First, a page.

The Karlskirche

As Friedrich Polleroß has pointed out, the Karlskirche is meant to remind us of the Solomonic Temple, the temples of pagan Rome, Hagia Sophia, and St. Peter’s in the Vatican. The classical portico stands for the heritage of imperial Rome, the two great pillars stand both for the for the pillars of Hercules and for Jachin and Boas. The pillars of Hercules show that the empire is to stretch to the ends of the earth. But Jachin and Boas show that the emperor is the new Solomon; above the classical portico is a dome reminiscent of the cupola of St. Peter’s— the Holy Roman Empire exists for the exaltation of the Holy Roman Church.

Pierre Manent is of course right that the EU is antithetical to the true spirit of Christendom, but it is ironic that he praises French nationalism as conformable with that spirit. Oddly enough, the EU was largely put together by Frenchmen. It is even said that Alexandre Kojève was an influence, after his dream of a Latin (i.e. French) Empire failed to materialize.

Postscript: lest I be accused of Francophobia: France is awesome.



8 thoughts on “French Nationalism, The Karlskirche, the Empire, and the Meaning of Europe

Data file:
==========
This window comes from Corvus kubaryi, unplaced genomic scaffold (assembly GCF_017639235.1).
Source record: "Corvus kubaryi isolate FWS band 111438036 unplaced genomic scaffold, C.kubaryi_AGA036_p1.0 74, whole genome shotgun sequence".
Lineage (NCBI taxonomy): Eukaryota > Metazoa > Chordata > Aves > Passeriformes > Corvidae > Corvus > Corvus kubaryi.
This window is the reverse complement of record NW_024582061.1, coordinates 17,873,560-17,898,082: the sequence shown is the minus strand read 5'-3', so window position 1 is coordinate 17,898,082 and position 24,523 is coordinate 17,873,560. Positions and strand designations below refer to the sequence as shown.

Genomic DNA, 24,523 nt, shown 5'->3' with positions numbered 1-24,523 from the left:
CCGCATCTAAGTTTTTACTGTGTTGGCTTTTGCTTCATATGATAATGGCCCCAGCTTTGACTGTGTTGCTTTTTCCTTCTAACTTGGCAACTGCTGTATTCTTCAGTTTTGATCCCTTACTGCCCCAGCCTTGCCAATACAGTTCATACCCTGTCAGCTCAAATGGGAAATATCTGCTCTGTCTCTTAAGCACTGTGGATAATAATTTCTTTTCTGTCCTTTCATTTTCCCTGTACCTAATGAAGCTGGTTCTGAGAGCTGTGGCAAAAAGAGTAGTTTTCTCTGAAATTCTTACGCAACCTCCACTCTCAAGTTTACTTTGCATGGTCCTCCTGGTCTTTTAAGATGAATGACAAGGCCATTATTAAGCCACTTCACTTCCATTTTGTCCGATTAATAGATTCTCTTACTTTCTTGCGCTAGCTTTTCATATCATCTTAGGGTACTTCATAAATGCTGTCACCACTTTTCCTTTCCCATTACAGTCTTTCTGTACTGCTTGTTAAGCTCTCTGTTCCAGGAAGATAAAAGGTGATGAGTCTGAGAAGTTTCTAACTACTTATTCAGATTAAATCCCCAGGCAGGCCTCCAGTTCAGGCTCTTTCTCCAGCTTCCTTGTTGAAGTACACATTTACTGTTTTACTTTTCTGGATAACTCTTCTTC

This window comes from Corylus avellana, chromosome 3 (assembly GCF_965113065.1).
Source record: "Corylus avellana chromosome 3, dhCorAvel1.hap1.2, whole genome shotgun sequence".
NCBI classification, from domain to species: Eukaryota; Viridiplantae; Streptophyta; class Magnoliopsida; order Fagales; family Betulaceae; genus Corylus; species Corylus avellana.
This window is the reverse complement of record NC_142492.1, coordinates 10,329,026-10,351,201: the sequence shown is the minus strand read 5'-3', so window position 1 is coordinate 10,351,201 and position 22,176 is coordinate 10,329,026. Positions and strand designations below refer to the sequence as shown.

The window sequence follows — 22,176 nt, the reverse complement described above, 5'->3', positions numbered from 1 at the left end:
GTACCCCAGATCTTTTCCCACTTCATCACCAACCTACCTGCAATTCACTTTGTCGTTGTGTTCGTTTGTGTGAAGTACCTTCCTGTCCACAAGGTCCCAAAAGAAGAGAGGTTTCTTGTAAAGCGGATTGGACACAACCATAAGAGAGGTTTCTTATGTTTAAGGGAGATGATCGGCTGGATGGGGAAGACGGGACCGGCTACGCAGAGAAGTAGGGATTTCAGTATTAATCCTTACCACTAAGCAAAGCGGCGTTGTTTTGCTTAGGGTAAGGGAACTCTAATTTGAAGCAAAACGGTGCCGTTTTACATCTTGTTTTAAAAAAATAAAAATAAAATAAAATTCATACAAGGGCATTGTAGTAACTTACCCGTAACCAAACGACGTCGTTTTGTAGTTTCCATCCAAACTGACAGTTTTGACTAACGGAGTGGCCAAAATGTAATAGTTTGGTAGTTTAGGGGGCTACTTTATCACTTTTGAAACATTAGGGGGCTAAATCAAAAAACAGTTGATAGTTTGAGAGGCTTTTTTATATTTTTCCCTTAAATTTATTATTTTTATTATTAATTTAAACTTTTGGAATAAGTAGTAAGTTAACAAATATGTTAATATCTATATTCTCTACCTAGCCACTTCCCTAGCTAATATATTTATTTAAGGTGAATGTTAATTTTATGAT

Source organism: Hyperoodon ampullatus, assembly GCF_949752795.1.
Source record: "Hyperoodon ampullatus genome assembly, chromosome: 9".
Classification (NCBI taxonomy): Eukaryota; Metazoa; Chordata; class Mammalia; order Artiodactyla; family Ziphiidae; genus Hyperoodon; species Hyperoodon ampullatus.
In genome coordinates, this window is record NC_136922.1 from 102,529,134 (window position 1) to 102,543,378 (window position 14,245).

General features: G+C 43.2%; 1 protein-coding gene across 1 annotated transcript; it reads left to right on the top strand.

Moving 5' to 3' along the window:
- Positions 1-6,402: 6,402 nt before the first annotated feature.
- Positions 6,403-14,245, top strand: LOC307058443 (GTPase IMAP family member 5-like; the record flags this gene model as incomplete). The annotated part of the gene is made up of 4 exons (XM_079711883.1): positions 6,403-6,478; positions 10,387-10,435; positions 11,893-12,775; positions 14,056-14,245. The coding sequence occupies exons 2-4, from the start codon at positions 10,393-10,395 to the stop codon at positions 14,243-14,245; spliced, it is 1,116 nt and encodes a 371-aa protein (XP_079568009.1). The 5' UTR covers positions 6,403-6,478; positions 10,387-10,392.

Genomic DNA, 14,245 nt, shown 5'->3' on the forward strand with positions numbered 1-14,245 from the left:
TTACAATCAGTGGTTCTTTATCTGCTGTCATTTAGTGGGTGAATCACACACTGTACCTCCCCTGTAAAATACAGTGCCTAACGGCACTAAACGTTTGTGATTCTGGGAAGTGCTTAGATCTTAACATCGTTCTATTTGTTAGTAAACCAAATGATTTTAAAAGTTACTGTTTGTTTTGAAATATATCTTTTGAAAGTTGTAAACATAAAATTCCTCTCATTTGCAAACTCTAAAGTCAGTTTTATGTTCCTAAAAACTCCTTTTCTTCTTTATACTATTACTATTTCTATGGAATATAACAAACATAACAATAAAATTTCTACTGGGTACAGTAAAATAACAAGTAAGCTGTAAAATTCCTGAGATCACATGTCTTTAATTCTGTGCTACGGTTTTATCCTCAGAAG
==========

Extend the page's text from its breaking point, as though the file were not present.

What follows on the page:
1. The story of how the French stood as an obstacle to the rise of a post-Reformation Catholic empire is tragic. The Habsburgs were left with only the pieces of empire. On the one hand, the lesser branch of the House in the Holy Roman Empire, now virtually reduced to a mere association of quasi-independent states. On the other, the senior line in the Hispanic Monarchy, forming what explicitly aspired to be, and to a great extent was, a universal imperium (see the magnificent symbol of it at El Escorial), but lacking the imperial crown. And in the middle, the French. I was just speaking with a friend the other day about this, musing on counter-factuals. One of the most interesting was wondering what would have happened if Philip II of Spain had had a male child of Mary Tudor and the House of Austria would have come to rule in England in addition to Spain, Portugal, Italy, and the Netherlands, restoring the Catholic faith to the British isles and encircling France entirely. For while it is true that the French played their part, it was probably the Protestant British who, in the end, have most decisively influenced the development of the liberal West.

    Liked by 1 person

    • Chesterton wrote an essay in The Common Man speculating if Philip II’s brother, Don John of Austria, had married Mary Stuart, not Tudor. This is a different scenario then yours, but he shares similar sentiments: